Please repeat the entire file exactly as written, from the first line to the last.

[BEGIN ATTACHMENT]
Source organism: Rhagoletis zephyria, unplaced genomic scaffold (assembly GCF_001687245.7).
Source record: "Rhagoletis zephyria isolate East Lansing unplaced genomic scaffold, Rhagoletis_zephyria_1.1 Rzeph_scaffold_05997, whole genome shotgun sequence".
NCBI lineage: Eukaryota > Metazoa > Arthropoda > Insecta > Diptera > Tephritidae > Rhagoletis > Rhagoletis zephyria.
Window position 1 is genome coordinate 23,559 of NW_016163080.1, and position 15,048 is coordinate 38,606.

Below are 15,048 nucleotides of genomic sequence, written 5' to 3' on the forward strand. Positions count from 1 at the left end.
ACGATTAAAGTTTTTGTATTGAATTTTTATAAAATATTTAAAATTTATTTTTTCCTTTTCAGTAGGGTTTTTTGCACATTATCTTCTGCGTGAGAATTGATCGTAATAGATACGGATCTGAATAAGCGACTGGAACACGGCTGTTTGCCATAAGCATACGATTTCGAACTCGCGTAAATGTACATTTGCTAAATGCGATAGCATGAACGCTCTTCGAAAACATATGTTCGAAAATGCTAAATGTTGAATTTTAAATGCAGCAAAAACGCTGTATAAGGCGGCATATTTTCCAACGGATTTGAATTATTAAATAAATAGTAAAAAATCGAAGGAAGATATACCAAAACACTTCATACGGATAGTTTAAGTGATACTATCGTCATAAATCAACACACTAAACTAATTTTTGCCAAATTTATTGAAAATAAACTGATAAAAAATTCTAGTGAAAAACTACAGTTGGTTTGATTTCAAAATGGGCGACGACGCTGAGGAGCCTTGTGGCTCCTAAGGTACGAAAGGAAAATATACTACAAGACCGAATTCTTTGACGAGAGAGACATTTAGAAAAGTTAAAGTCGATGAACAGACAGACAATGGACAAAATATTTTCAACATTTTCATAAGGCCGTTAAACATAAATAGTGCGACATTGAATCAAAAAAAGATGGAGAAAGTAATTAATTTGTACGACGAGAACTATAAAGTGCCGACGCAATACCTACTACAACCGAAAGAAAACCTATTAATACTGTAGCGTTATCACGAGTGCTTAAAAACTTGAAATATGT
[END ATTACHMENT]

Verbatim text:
Source organism: Rhagoletis zephyria, unplaced genomic scaffold (assembly GCF_001687245.7).
Source record: "Rhagoletis zephyria isolate East Lansing unplaced genomic scaffold, Rhagoletis_zephyria_1.1 Rzeph_scaffold_05997, whole genome shotgun sequence".
NCBI lineage: Eukaryota > Metazoa > Arthropoda > Insecta > Diptera > Tephritidae > Rhagoletis > Rhagoletis zephyria.
Window position 1 is genome coordinate 23,559 of NW_016163080.1, and position 15,048 is coordinate 38,606.

Below are 15,048 nucleotides of genomic sequence, written 5' to 3' on the forward strand. Positions count from 1 at the left end.
ACGATTAAAGTTTTTGTATTGAATTTTTATAAAATATTTAAAATTTATTTTTTCCTTTTCAGTAGGGTTTTTTGCACATTATCTTCTGCGTGAGAATTGATCGTAATAGATACGGATCTGAATAAGCGACTGGAACACGGCTGTTTGCCATAAGCATACGATTTCGAACTCGCGTAAATGTACATTTGCTAAATGCGATAGCATGAACGCTCTTCGAAAACATATGTTCGAAAATGCTAAATGTTGAATTTTAAATGCAGCAAAAACGCTGTATAAGGCGGCATATTTTCCAACGGATTTGAATTATTAAATAAATAGTAAAAAATCGAAGGAAGATATACCAAAACACTTCATACGGATAGTTTAAGTGATACTATCGTCATAAATCAACACACTAAACTAATTTTTGCCAAATTTATTGAAAATAAACTGATAAAAAATTCTAGTGAAAAACTACAGTTGGTTTGATTTCAAAATGGGCGACGACGCTGAGGAGCCTTGTGGCTCCTAAGGTACGAAAGGAAAATATACTACAAGACCGAATTCTTTGACGAGAGAGACATTTAGAAAAGTTAAAGTCGATGAACAGACAGACAATGGACAAAATATTTTCAACATTTTCATAAGGCCGTTAAACATAAATAGTGCGACATTGAATCAAAAAAAGATGGAGAAAGTAATTAATTTGTACGACGAGAACTATAAAGTGCCGACGCAATACCTACTACAACCGAAAGAAAACCTATTAATACTGTAGCGTTATCACGAGTGCTTAAAAACTTGAAATATGT